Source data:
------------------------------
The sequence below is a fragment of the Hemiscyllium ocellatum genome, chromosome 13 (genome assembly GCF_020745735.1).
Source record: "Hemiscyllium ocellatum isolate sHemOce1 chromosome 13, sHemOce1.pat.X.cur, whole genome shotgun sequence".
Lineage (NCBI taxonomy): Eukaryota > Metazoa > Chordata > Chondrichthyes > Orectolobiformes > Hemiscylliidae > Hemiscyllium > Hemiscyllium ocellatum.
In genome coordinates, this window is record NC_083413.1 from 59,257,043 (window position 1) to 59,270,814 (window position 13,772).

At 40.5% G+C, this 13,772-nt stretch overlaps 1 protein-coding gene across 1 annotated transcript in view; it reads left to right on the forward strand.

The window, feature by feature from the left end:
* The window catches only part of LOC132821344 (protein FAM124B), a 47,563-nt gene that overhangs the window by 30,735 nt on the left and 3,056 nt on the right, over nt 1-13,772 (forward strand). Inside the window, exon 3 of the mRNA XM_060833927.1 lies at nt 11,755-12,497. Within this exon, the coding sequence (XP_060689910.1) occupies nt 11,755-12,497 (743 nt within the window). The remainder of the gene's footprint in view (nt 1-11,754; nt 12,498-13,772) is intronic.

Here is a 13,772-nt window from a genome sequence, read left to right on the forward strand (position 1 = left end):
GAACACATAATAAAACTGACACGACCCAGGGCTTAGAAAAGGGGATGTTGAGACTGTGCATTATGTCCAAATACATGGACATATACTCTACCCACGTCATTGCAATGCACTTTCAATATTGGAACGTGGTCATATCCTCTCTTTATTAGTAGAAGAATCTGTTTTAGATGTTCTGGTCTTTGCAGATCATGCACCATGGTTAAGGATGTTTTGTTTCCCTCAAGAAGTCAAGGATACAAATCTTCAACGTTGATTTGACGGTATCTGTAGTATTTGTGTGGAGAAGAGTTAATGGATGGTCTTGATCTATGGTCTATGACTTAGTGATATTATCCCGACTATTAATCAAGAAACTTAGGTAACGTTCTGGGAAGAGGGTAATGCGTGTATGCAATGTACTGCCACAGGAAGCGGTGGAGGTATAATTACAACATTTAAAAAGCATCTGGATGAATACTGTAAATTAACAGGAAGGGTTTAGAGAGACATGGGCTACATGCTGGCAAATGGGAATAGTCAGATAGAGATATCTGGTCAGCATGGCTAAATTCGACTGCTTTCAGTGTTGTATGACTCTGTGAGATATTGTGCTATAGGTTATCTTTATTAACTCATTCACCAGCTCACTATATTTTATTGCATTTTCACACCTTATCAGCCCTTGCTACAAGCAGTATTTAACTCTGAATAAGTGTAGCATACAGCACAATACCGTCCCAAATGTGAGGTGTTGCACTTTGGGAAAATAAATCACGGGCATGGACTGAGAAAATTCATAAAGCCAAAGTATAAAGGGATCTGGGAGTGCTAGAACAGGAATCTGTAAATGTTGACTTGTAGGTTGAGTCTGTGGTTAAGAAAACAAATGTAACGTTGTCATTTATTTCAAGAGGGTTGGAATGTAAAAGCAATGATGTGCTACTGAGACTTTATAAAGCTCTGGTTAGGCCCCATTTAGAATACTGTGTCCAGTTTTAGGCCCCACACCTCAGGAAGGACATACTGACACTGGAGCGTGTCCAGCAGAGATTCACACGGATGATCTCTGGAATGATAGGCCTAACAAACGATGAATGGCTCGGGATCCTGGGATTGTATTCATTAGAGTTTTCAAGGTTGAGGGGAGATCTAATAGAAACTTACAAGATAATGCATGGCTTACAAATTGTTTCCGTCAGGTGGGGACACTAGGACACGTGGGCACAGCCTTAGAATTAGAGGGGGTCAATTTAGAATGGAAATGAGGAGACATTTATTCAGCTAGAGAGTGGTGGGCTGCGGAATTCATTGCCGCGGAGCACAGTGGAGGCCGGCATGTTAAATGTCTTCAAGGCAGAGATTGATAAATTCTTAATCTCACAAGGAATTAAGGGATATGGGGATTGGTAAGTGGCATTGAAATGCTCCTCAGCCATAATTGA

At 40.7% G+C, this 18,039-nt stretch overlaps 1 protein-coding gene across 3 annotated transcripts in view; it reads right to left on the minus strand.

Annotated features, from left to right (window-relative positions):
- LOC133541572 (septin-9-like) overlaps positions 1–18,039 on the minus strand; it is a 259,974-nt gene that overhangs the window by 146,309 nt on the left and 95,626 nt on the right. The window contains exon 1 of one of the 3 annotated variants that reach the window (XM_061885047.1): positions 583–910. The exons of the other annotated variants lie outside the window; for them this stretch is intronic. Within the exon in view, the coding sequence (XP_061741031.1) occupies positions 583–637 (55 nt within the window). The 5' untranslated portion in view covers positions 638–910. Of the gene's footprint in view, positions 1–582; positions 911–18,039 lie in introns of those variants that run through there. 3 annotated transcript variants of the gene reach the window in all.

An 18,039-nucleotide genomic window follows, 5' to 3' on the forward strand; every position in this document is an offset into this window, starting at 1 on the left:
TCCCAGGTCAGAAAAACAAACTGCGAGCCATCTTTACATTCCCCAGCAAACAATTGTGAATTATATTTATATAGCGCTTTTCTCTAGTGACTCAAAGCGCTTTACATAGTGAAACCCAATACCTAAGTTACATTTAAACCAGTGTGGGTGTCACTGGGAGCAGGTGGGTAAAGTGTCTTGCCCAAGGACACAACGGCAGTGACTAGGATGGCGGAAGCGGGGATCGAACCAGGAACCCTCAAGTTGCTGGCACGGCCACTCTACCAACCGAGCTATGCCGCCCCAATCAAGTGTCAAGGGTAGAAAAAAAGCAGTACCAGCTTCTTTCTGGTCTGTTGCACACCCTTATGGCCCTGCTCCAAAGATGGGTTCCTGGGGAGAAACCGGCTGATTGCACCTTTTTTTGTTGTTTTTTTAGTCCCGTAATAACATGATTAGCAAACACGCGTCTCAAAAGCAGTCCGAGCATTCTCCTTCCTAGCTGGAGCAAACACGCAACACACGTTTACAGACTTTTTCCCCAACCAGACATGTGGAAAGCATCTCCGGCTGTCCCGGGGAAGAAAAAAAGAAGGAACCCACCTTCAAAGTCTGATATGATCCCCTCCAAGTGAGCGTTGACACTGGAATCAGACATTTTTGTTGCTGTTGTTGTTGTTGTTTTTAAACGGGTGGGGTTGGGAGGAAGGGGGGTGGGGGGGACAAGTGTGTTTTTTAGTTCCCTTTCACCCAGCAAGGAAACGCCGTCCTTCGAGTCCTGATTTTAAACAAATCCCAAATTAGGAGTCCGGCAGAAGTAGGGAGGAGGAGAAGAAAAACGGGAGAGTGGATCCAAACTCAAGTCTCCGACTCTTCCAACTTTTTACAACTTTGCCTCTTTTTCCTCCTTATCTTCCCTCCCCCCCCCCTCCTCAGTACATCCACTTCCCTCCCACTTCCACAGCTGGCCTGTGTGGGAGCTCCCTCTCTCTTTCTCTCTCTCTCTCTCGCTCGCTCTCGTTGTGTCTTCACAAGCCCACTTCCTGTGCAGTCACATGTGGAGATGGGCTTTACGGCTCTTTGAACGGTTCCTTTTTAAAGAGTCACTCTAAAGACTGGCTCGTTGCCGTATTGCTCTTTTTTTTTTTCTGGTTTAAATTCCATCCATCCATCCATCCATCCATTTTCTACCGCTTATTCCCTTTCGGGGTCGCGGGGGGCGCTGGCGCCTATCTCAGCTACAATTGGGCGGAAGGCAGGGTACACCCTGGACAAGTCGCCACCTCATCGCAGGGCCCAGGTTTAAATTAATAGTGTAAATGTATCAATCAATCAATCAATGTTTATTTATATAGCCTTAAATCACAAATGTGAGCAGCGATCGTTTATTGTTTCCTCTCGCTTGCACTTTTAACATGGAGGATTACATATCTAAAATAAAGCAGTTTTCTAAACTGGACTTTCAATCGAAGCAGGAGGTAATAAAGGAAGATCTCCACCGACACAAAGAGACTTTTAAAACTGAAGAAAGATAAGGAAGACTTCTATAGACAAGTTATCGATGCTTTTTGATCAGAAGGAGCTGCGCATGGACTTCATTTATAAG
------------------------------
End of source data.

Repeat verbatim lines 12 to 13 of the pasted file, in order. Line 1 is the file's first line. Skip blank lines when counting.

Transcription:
- LOC133541572 (septin-9-like) overlaps positions 1–18,039 on the minus strand; it is a 259,974-nt gene that overhangs the window by 146,309 nt on the left and 95,626 nt on the right. The window contains exon 1 of one of the 3 annotated variants that reach the window (XM_061885047.1): positions 583–910. The exons of the other annotated variants lie outside the window; for them this stretch is intronic. Within the exon in view, the coding sequence (XP_061741031.1) occupies positions 583–637 (55 nt within the window). The 5' untranslated portion in view covers positions 638–910. Of the gene's footprint in view, positions 1–582; positions 911–18,039 lie in introns of those variants that run through there. 3 annotated transcript variants of the gene reach the window in all.

An 18,039-nucleotide genomic window follows, 5' to 3' on the forward strand; every position in this document is an offset into this window, starting at 1 on the left: